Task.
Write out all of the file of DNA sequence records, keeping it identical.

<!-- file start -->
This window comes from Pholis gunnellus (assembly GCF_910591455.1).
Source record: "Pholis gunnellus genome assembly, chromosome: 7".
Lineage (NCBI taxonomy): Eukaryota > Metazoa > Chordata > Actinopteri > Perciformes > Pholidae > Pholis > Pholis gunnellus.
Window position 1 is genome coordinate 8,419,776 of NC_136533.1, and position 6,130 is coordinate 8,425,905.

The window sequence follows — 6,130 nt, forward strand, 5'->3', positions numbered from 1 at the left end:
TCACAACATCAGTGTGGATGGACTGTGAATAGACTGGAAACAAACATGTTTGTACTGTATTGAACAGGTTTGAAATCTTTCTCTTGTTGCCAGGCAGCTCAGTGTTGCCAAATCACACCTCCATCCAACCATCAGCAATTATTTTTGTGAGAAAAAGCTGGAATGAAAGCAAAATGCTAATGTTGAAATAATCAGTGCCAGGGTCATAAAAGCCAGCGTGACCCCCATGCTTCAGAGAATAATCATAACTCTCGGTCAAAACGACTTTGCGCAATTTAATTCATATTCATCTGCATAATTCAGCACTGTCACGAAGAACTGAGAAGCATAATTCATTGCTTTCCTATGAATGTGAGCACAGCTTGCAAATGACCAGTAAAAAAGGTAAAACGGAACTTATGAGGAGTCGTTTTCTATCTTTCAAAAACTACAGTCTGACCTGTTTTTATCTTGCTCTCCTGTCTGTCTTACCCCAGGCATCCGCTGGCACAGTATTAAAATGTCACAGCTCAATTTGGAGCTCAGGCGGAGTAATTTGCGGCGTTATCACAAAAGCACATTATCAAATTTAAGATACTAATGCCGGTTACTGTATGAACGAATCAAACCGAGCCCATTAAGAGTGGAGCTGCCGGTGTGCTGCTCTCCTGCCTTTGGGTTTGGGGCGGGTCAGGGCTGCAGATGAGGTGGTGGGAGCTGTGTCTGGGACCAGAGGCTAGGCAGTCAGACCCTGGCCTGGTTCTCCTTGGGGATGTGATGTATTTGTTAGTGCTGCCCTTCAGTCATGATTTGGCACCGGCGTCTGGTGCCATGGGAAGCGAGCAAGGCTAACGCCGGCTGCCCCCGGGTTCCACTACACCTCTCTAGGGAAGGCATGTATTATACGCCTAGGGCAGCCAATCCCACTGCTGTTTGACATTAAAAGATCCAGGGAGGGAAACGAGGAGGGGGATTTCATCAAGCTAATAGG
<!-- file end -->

This window comes from Pholis gunnellus (assembly GCF_910591455.1).
Source record: "Pholis gunnellus genome assembly, chromosome: 7".
Lineage (NCBI taxonomy): Eukaryota > Metazoa > Chordata > Actinopteri > Perciformes > Pholidae > Pholis > Pholis gunnellus.
Window position 1 is genome coordinate 8,419,776 of NC_136533.1, and position 6,130 is coordinate 8,425,905.

The window sequence follows — 6,130 nt, forward strand, 5'->3', positions numbered from 1 at the left end:
TCACAACATCAGTGTGGATGGACTGTGAATAGACTGGAAACAAACATGTTTGTACTGTATTGAACAGGTTTGAAATCTTTCTCTTGTTGCCAGGCAGCTCAGTGTTGCCAAATCACACCTCCATCCAACCATCAGCAATTATTTTTGTGAGAAAAAGCTGGAATGAAAGCAAAATGCTAATGTTGAAATAATCAGTGCCAGGGTCATAAAAGCCAGCGTGACCCCCATGCTTCAGAGAATAATCATAACTCTCGGTCAAAACGACTTTGCGCAATTTAATTCATATTCATCTGCATAATTCAGCACTGTCACGAAGAACTGAGAAGCATAATTCATTGCTTTCCTATGAATGTGAGCACAGCTTGCAAATGACCAGTAAAAAAGGTAAAACGGAACTTATGAGGAGTCGTTTTCTATCTTTCAAAAACTACAGTCTGACCTGTTTTTATCTTGCTCTCCTGTCTGTCTTACCCCAGGCATCCGCTGGCACAGTATTAAAATGTCACAGCTCAATTTGGAGCTCAGGCGGAGTAATTTGCGGCGTTATCACAAAAGCACATTATCAAATTTAAGATACTAATGCCGGTTACTGTATGAACGAATCAAACCGAGCCCATTAAGAGTGGAGCTGCCGGTGTGCTGCTCTCCTGCCTTTGGGTTTGGGGCGGGTCAGGGCTGCAGATGAGGTGGTGGGAGCTGTGTCTGGGACCAGAGGCTAGGCAGTCAGACCCTGGCCTGGTTCTCCTTGGGGATGTGATGTATTTGTTAGTGCTGCCCTTCAGTCATGATTTGGCACCGGCGTCTGGTGCCATGGGAAGCGAGCAAGGCTAACGCCGGCTGCCCCCGGGTTCCACTACACCTCTCTAGGGAAGGCATGTATTATACGCCTAGGGCAGCCAATCCCACTGCTGTTTGACATTAAAAGATCCAGGGAGGGAAACGAGGAGGGGGATTTCATCAAGCTAATAGG